Long considered a premium brand in the home office, Hewlett-Packard is hoping to extend its reach into the living room with the introduction of the HP Digital Entertainment Center — a hybrid, digital audio device that bridges the PC and consumer electronics realms.
HP’s Entertainment Center, which will be due out this fall in time for the 2001 holiday shopping season, is a standalone device that operates on an Intel 566 Celeron processor with the Linux-based OS. Designed to resemble a component in a regular stereo rack, it comes equipped with a 40GB hard-drive, CD-RW, 3 USB ports as well as the standard S-video connection and RCA video jacks. For the home networking enthusiasts, the device connects to the Internet (or personal area networks) by way of a V90 dial-up modem, Ethernet port or HPNA (phone line) connection. The device is expected to sell for under $1,000.
With the introduction of a digital home audio devices, the Silicon Valley-based stalwart is certainly throwing its hat into an increasingly crowded ring. Last November, Gateway announced its Gateway Connected Music Player — a peripheral that plays music through a PC’s hard drive and is wired to the home through HPNA connections. Dell has also made similar offerings. But HP officials emphatically insist that they are introducing an non-PC device and that their device is more geared more toward the consumer electronics market.
“This is not a gateway device and certainly not a peripheral to your PC,” said George Prokop, Product Manager of HP Digital Entertainment Center. “This is our first product in what will be a family of products.”
And this is supposed to be good for business?!?
By that measure, it means that, in addition to the Gateways and Dells of the computer world, the product launch also jolts HP into the completely new battlefield of consumer electronics with a slew of long-established competitors — very well-known names like Sony, Pioneer and Philips/Magnavox.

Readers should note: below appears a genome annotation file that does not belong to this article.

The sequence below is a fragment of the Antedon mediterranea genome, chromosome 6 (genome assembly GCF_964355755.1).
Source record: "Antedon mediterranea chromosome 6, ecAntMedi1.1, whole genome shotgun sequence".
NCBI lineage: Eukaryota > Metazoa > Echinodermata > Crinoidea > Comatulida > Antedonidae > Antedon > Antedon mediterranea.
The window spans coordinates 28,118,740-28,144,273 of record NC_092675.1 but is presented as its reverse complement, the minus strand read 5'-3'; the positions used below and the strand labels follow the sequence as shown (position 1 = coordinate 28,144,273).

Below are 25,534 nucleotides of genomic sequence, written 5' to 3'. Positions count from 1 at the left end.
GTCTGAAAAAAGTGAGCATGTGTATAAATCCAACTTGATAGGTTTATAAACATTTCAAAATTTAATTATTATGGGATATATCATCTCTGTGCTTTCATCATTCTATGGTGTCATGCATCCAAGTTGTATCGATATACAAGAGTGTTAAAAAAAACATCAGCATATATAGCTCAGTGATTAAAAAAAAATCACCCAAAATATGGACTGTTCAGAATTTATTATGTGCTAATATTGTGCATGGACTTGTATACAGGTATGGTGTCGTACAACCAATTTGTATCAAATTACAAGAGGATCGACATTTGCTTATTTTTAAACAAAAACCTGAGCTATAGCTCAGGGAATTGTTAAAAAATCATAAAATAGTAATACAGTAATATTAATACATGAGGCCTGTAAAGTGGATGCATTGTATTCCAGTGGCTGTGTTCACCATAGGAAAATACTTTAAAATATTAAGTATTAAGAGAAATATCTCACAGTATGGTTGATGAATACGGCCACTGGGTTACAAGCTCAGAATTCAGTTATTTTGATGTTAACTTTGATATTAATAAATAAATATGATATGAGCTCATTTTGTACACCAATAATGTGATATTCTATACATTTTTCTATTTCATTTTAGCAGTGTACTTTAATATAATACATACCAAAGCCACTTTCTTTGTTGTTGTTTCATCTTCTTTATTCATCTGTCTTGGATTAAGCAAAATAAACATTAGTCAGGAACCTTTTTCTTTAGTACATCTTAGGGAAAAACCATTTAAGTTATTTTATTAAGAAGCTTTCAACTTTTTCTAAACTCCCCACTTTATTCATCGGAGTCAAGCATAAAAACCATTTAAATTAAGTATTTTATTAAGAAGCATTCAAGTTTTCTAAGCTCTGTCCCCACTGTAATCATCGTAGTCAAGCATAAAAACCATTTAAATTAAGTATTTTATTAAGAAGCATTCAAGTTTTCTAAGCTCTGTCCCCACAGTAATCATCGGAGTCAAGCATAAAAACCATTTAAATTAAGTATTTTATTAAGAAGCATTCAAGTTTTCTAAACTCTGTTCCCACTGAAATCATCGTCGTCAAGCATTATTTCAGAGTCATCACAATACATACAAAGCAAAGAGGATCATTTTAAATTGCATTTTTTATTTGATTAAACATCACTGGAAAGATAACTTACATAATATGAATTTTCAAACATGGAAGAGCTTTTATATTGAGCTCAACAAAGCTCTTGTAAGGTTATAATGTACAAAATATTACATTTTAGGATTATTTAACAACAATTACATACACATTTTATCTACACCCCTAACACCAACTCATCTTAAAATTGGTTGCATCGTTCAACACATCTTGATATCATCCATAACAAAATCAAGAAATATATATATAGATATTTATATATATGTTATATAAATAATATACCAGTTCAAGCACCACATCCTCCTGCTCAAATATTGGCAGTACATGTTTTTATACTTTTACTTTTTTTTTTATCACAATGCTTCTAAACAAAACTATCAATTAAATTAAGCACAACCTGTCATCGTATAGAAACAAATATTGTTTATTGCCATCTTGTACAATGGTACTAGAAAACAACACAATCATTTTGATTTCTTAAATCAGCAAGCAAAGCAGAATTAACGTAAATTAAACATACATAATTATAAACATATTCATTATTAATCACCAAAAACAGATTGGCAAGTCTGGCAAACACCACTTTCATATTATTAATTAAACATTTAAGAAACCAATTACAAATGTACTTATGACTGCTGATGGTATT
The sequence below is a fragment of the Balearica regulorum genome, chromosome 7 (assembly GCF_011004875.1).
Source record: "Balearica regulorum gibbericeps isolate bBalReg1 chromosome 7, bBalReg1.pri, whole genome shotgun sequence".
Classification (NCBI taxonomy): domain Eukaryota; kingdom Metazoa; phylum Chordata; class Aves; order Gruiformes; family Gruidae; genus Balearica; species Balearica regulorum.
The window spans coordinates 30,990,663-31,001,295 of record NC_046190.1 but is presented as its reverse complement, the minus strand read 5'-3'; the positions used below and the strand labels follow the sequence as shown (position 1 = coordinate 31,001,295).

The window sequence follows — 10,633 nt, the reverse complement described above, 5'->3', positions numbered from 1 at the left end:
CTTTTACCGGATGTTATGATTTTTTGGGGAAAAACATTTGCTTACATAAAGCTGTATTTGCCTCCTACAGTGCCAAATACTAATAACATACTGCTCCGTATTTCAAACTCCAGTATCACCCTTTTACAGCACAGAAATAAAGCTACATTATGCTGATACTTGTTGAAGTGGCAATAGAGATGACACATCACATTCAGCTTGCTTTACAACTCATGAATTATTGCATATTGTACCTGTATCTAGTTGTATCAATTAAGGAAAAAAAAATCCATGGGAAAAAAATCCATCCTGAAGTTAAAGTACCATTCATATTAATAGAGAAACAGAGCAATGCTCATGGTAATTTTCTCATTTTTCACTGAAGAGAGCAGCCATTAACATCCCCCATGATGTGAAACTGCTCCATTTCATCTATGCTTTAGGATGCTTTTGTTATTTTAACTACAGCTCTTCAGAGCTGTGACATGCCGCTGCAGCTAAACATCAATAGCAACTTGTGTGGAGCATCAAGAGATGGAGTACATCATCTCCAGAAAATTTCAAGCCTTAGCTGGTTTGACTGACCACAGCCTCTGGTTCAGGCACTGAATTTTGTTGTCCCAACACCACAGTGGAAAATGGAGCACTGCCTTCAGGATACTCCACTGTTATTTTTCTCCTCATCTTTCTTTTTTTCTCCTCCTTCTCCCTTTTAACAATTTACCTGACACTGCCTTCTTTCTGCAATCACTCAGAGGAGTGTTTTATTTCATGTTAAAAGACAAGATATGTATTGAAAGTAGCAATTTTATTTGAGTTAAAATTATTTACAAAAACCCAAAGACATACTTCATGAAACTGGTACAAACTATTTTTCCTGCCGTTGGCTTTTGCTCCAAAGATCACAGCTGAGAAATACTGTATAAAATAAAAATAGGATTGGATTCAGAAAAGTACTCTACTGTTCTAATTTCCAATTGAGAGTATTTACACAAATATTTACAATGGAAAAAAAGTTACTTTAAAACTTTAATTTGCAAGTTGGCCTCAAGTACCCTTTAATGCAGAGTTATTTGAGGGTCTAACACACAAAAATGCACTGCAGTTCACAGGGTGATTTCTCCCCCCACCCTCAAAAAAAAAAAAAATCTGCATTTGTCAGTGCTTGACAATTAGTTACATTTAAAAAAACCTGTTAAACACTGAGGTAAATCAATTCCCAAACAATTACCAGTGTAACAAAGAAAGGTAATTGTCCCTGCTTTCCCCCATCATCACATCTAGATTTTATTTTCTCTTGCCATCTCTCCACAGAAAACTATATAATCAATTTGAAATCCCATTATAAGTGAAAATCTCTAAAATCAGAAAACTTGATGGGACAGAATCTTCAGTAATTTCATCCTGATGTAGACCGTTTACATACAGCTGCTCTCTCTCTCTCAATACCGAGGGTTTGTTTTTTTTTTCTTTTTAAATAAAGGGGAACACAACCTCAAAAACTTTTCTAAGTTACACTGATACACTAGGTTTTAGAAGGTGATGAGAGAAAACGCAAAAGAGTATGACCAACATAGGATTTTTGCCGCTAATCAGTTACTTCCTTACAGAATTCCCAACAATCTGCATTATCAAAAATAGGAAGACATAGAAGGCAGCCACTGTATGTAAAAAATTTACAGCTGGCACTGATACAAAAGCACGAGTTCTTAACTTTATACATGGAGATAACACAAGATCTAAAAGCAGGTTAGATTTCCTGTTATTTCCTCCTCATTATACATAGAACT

However, Prokop insists that HP has the brand recognition, quality and reliability to win over the consumer’s trust. Based on internal testing, the company is confident that customers will see that HP’s vast experience in the PC market will translate into strengths in the electronics space — expertise like the PC maker’s development and roll-out of CD-RW.
“For HP…while this is a new market, this is a step…not a leap,” Prokop told InternetNews.com.
Indeed, the device extends HP’s relationship with RealNetworks by using the RealPlayer or RealJukebox software to power the audio recordings and playbacks. It will also support the popular MP3 format. And with its memory capacity, the Entertainment Center can store (not to mention catalog) up to 750 CDs or about 9,000 tracks.
Still, one analyst expressed caution about any product targeted at so-called “early adopters.”
“Beyond the PC, a lot of people see the [cable] set-top box as the first consumer electronic device to embrace home networking technology,” said Kurt Scherf, vice president of research at Parks Associates, a Dallas-based market research and consulting firm. “How many boxes are consumers willing to put up with?”
“I think there is consumer demand for specific applications but I don’t know if it’s this kind of Internet connected music player. TiVo or Replay are a hit but the problem is they are too expensive at this point,” Scherf added.